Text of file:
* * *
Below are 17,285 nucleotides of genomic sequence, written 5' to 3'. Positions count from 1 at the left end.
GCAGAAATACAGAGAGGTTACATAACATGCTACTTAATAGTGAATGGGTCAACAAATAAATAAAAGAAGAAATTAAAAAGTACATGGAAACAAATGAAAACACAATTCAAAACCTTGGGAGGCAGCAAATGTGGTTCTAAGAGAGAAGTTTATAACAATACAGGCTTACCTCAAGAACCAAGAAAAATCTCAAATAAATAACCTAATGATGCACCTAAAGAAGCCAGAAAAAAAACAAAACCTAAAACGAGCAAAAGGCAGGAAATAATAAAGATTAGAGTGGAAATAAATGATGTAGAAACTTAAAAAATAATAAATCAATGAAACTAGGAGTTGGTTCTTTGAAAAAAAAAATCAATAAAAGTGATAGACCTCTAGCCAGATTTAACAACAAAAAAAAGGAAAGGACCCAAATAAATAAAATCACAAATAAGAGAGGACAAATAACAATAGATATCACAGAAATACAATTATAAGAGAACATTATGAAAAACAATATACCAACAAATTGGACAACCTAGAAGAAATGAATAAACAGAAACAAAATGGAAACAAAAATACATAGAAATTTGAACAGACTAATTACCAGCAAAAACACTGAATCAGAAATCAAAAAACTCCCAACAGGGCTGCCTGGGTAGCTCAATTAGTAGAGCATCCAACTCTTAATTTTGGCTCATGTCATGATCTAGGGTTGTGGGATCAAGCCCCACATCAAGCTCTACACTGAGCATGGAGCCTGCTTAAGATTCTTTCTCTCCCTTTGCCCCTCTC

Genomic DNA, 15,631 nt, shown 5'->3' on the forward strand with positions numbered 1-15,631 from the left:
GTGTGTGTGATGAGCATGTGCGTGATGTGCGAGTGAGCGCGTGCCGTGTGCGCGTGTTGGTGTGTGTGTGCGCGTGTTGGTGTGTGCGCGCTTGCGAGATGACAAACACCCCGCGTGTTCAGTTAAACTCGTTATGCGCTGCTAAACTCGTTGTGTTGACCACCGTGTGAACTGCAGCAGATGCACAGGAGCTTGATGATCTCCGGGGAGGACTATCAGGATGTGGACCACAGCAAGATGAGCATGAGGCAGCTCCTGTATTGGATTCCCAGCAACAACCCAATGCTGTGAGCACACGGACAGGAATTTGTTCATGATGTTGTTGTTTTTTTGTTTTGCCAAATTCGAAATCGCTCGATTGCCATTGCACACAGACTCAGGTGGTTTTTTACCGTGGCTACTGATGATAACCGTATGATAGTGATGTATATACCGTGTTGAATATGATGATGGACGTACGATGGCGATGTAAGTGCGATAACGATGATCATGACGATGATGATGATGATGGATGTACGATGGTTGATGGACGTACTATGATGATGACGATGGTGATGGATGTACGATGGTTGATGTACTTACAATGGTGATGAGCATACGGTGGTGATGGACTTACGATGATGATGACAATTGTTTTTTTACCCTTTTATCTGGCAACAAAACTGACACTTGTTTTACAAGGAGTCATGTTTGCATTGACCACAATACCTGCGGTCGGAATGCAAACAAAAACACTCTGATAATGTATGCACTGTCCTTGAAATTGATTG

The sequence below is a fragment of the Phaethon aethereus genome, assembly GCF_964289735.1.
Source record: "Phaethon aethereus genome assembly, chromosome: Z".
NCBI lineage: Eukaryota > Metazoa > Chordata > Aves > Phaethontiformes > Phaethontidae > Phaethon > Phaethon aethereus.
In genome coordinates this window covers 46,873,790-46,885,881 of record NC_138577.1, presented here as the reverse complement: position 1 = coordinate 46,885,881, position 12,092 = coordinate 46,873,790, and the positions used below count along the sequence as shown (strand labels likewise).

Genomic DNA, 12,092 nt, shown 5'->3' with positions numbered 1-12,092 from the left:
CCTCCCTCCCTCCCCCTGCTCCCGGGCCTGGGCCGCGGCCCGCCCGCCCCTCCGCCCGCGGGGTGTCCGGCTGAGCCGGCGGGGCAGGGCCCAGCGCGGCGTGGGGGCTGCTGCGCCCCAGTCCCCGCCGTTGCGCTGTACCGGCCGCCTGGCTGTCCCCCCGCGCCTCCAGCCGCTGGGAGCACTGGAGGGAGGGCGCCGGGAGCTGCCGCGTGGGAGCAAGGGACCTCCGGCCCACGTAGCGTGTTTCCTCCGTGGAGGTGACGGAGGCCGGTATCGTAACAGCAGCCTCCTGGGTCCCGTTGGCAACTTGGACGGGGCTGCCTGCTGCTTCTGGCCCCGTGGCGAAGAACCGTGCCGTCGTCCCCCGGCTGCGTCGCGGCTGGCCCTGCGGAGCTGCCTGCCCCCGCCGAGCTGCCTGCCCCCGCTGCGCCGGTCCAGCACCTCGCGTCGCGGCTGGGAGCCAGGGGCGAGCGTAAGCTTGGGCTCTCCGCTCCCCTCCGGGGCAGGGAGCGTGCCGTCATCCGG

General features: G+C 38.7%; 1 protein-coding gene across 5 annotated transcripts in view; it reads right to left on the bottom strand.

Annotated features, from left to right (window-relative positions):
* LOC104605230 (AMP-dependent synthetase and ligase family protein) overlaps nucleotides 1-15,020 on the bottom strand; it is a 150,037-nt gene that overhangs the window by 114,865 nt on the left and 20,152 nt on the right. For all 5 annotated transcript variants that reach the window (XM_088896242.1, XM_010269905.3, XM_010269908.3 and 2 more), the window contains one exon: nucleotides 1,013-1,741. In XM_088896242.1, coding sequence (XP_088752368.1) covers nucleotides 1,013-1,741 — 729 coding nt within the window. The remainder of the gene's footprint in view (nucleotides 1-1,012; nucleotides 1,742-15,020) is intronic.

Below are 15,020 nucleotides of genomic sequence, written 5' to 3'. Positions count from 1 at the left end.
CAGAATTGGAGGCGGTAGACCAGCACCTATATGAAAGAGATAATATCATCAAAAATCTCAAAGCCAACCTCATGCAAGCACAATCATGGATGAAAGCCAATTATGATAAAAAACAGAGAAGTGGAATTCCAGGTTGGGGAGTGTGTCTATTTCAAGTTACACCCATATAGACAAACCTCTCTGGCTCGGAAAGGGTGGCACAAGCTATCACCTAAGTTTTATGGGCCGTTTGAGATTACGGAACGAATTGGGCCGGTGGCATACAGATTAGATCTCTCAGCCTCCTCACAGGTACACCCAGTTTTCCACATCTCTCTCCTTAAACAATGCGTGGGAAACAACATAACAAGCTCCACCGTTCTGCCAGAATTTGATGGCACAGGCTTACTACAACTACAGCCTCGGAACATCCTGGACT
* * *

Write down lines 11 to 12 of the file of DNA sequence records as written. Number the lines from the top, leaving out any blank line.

General features: G+C 38.7%; 1 protein-coding gene across 5 annotated transcripts in view; it reads right to left on the bottom strand.

Annotated features, from left to right (window-relative positions):